Google and Microsoft are joining Apple and Samsung in adding a "kill switch" feature to their phone operating systems. Both Android and Windows phones will now offer a true kill switch as a way to fight back against thieves.
A kill switch basically turns a phone into a fancy paperweight, to varying degrees. There are two kinds of kill switches: hard and soft. A hard kill switch makes the phone permanently unusable, whereas a soft kill switch makes the phone unusable to unauthorized users.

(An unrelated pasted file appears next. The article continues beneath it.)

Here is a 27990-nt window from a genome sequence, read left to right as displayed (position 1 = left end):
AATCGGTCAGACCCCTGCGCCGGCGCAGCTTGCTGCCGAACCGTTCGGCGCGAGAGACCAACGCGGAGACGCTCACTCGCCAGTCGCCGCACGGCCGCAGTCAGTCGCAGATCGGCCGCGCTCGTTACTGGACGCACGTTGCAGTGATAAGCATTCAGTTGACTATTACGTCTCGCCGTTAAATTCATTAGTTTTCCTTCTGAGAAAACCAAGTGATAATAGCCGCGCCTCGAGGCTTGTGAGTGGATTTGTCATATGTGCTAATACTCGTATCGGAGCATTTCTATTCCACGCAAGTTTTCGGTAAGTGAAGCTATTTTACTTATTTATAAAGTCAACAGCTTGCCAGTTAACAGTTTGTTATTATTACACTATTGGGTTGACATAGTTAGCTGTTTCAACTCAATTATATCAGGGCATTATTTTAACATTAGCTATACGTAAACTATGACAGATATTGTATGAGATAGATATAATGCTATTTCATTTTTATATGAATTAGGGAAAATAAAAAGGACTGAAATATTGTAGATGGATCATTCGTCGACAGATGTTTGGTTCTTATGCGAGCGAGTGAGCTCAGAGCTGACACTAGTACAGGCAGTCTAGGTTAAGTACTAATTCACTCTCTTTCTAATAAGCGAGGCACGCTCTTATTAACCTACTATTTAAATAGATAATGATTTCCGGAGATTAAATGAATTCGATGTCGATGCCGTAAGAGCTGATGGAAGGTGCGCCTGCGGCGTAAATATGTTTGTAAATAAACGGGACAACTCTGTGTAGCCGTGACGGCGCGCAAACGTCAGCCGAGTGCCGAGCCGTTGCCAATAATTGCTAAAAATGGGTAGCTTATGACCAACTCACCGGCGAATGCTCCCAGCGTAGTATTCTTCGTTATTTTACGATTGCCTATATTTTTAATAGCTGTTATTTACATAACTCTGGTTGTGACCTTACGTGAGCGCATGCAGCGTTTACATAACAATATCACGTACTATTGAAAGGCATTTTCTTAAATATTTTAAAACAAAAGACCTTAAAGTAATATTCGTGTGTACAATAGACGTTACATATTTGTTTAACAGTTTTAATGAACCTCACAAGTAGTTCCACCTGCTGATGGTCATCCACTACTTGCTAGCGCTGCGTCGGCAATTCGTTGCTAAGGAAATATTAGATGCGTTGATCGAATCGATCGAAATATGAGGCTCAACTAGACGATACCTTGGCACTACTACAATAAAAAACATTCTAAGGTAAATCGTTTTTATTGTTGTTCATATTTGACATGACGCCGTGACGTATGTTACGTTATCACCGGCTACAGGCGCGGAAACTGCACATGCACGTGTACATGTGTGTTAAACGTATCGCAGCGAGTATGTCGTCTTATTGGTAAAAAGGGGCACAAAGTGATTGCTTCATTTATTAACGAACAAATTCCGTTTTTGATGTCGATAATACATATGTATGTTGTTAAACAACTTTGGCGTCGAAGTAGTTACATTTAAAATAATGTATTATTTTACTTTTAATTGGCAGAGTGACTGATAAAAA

Thus far, legislators have advocated for hard kill switches, as a soft kill switch leaves the phone open to a hack and may not activate if the phone is turned off, or if the connection is temporarily disabled.
If the kill switch activates successfully, it renders the value of the phone next to nothing. In the States, one-third of phone theft victims say they would pay up to $1,000 to get their device back. The street value for a stolen, unlocked phone can certainly get that expensive as well. However, if the phone is killed, there is no information to ransom to the rightful owner and it cannot be resold to anyone. Still, the thief could price out the parts of the phone, but that would not be much of a profit comparatively.
This article is from the archive of our partner The Wire.